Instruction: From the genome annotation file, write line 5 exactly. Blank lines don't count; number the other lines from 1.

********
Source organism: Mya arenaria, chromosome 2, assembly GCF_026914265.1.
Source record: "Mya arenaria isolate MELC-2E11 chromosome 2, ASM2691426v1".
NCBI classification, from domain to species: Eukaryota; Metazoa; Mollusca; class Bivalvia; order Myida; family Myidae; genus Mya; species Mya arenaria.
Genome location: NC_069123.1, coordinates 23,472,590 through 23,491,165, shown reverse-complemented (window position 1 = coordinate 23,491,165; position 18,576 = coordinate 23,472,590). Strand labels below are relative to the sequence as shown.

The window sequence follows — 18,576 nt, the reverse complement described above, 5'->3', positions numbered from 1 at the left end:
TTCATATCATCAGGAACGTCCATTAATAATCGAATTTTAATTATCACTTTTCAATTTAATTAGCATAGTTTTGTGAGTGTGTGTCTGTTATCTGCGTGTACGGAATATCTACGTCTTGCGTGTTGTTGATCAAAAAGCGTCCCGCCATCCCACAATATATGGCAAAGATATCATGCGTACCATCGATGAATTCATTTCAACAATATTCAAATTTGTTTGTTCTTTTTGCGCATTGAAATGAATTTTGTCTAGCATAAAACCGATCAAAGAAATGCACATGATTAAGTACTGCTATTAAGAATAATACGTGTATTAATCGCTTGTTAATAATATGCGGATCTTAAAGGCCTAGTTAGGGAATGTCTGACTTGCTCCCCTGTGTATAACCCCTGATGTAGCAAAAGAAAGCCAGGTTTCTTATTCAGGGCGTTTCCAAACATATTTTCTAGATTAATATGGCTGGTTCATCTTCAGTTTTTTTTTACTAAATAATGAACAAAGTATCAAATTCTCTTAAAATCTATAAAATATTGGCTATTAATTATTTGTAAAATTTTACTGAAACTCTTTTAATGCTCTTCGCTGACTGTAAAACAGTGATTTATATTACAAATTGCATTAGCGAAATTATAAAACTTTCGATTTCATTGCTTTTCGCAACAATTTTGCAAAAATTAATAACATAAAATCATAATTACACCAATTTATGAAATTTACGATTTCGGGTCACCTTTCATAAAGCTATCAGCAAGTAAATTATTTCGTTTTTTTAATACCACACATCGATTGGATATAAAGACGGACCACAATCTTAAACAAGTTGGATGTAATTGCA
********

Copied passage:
The window sequence follows — 18,576 nt, the reverse complement described above, 5'->3', positions numbered from 1 at the left end: